List of Australian hospital ships

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The hospital ships of Australia were a number of converted civilian ships used for medical services during the Second World War. They were all staffed primarily by the Army Medical staff.

The ships fell into two groups: Australian ships and Dutch ships transferred to the Australian Government. The Dutch ships retained their original Dutch officers and Javanese sailors, with replacements from an international pool being added as necessary, and they also continued to sail under the Dutch flag.

Australian conversions

AHS Manunda

Manunda was an Australian registered and crewed ship converted to a hospital ship in 1940. First sailing to Suez in October 1940, Manunda saw service in both the Middle East and Pacific Campaigns, specifically New Guinea. Manunda was present at the Japanese bombing of Darwin, where she received repairable damage. In September 1946, Manunda ended her wartime service, and was returned to her parent company following a refit, resuming passenger movements around the coast of Australia.[1]

AHS Wanganella

Wanganella was an Australian registered and crewed ship converted a to hospital ship in 1941. She was built by Harland and Wolff Limited in Belfast, in 1932. Originally, the 9,576 gross register tons (GRT) vessel was to be named Achimota and operated by thr British and African Steam Navigation Company, but financial difficulties caused the ship to be sold to Huddart Parker. Wanganella served as a hospital ship from 19 May 1941 until 1946, during which time she covered 251,011 nautical miles (464,872 km) and transported 13,385 wounded.[1]

AHS Centaur

Centaur was British registered and crewed by Australian sailors. She was converted to a hospital ship on 12 March 1943. She was torpedoed by Japanese submarine I-177 on 14 May 1943, during her second voyage to New Guinea as a hospital ship.

Dutch conversions


The Oranje, a Dutch-registered vessel of 20,565 tons owned by Stoomvaart Maatschappy Nederland SMN Line, was completed in 1939. While on her maiden voyage to Jakarta, World War II was declared, and by the time she reached her destination, the Netherlands had been occupied by Nazi Germany.[1] Oranje's captain was ordered to Sydney, and to present his ship to Australian authorities.[1] At the same time, the Netherlands Government informed the Australian Government that Oranje was to be converted to a hospital ship, at the Netherlands' cost.[1] Converted at Cockatoo Island Dockyard, Oranje continued to be crewed by Dutch officers and Javanese (Indonesian) sailors.[1] Oranje was the largest of the Dutch hospital ships and operated in the Middle East, Indian, and Pacific Campaigns, making 40 voyages over the five years of her service.[1]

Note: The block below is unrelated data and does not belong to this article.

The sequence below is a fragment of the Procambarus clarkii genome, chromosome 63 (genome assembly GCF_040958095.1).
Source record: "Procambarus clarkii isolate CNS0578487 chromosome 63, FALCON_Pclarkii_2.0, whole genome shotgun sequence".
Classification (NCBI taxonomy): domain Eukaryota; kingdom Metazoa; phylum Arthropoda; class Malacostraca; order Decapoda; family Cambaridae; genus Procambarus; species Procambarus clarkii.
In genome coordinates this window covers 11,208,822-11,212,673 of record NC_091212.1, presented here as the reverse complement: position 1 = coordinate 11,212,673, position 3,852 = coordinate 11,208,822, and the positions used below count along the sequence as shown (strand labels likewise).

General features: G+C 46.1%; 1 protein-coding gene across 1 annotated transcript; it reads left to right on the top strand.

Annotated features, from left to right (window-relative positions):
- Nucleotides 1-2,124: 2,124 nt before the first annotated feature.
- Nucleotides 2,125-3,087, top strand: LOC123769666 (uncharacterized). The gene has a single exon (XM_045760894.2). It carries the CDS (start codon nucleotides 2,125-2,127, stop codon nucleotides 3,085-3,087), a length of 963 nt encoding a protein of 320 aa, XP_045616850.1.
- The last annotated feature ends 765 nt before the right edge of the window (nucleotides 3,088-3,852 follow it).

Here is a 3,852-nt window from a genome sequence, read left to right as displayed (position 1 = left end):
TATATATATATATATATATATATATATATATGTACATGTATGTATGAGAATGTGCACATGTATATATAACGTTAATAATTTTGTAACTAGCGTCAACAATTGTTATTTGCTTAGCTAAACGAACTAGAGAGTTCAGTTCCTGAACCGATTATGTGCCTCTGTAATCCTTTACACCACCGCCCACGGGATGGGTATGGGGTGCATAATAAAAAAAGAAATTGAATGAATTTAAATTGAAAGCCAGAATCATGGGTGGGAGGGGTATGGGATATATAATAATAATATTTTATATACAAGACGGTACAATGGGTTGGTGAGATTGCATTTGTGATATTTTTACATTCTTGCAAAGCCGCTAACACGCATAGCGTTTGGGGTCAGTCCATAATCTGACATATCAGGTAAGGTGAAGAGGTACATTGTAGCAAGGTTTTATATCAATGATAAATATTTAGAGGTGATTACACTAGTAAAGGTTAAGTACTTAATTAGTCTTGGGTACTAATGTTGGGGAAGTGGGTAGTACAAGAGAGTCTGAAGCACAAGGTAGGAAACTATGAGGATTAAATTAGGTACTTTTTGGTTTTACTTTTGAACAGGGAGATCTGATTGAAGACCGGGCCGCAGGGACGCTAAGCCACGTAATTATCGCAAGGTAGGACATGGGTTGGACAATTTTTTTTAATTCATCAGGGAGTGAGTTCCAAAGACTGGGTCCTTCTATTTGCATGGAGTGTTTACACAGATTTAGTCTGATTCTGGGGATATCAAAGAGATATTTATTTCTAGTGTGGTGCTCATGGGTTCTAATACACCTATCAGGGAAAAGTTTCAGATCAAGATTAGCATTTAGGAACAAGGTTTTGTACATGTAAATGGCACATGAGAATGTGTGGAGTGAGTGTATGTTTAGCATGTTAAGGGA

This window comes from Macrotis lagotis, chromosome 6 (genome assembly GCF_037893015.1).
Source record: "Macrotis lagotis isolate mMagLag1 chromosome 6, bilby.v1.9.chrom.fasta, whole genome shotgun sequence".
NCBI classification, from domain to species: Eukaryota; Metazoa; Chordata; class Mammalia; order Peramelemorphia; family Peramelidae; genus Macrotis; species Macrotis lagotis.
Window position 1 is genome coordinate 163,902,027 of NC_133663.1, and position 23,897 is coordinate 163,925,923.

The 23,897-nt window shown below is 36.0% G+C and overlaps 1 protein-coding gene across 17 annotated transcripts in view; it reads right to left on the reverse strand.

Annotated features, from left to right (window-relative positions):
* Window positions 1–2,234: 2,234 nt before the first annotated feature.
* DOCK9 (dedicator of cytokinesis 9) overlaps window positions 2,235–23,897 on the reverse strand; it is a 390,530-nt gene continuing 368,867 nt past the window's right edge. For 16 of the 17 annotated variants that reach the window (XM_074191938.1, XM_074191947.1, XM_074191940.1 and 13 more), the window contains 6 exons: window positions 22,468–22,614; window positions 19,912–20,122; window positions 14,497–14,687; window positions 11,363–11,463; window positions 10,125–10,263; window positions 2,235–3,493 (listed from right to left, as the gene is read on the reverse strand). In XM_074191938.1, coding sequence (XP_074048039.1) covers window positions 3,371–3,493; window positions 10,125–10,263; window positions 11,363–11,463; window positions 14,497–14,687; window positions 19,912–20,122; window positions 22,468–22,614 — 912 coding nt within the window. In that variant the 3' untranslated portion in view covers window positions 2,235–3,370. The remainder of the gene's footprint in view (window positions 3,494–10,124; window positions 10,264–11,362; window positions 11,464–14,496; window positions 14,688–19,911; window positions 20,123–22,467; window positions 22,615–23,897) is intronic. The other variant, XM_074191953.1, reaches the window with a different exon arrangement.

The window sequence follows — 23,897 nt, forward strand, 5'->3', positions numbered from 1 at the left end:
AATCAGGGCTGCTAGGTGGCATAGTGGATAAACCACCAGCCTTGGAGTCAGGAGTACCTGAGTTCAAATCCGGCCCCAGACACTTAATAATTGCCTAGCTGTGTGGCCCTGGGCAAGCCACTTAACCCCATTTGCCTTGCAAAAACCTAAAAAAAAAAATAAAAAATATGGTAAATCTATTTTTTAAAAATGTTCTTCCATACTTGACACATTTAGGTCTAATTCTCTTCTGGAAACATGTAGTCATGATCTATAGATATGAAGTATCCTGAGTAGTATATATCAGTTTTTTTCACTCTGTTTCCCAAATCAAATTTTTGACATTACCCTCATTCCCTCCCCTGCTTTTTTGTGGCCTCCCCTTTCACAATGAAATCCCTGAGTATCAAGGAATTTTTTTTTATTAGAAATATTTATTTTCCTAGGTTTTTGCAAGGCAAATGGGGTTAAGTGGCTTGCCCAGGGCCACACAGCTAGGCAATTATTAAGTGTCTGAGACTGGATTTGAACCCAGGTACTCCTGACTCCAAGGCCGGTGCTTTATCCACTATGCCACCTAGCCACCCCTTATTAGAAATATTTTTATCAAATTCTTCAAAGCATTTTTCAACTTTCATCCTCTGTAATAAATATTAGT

AHS Maetsuycker

The Maetsuycker, a Dutch Registered vessel owned by KPM Shipping Co Batavia Dutch East Indies was completed in 1937. She was converted to hospital ship at the cost of the Dutch government to treat transport 250 patients. However she was crewed by Dutch Officer's and Javanese (Indonesian) sailors. She sailed under the title AHS, but she flew the Dutch Flag. She served in New Guinea and the Southwest Pacific area.

AHS Tasman

The Tasman, a Dutch Registered vessel owned by KPM Shipping Co. Batavia Dutch East Indies. The Tasman escaped capture during the fall of Singapore and was converted to hospital ship at the cost of the United States government and transferred to the control of the Australian Government to transport 250 patients. United States Army nurses helped staff the ship. However she continued crewed by Dutch officers and Javanese (Indonesian) sailors. She sailed under the title AHS, but she flew the Dutch Flag. She served in the Southwest Pacific area. The Tasman was at the Vanguard throughout the Pacific campaign and transported repatriated prisoners of war from the Japanese prison camps at Santo Thomas Philippines.

Other ships

Two other ships of the KPM line, the Ophir and Melchior-Treub were also converted to hospital ship use and operated in the Indian Ocean and Bombay area.


  1. 1.0 1.1 1.2 1.3 1.4 1.5 1.6 Smith, A.E. (May 1992) [1991]. Three Minutes of Time - the torpedoing of the Australian Hospital Ship Centaur (Second Printing ed.). Miami: Tasman Press. p. 19. ISBN 0-646-07631-0.